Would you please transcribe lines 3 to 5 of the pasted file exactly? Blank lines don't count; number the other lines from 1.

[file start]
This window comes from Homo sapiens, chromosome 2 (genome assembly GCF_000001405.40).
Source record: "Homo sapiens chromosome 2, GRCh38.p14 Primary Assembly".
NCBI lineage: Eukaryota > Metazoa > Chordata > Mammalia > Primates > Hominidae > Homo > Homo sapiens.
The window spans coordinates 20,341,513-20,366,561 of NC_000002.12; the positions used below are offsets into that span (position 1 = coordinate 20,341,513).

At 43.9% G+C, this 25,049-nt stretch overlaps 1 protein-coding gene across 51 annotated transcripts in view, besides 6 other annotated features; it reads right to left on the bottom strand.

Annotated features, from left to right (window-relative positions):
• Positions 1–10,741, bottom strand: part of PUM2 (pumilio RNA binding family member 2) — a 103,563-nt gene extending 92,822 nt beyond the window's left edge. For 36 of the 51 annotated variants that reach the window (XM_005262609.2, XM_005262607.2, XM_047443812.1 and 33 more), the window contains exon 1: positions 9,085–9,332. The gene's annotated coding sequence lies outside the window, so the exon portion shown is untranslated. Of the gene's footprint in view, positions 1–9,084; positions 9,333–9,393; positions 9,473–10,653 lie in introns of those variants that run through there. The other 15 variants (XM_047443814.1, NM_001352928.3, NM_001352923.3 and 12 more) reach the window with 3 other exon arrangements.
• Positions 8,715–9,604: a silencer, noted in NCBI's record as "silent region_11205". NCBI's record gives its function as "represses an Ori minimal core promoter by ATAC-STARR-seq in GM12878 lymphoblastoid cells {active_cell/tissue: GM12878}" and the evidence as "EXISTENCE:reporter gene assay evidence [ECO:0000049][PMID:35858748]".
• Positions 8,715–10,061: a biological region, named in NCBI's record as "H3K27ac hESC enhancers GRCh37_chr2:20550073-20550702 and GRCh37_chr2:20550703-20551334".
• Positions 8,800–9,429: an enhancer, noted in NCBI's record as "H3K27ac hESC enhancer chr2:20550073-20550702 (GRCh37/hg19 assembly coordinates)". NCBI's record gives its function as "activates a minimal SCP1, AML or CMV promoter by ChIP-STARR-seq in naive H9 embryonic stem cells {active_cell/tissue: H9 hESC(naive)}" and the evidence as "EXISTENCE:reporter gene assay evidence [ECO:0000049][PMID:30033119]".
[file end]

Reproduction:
NCBI lineage: Eukaryota > Metazoa > Chordata > Mammalia > Primates > Hominidae > Homo > Homo sapiens.
The window spans coordinates 20,341,513-20,366,561 of NC_000002.12; the positions used below are offsets into that span (position 1 = coordinate 20,341,513).

At 43.9% G+C, this 25,049-nt stretch overlaps 1 protein-coding gene across 51 annotated transcripts in view, besides 6 other annotated features; it reads right to left on the bottom strand.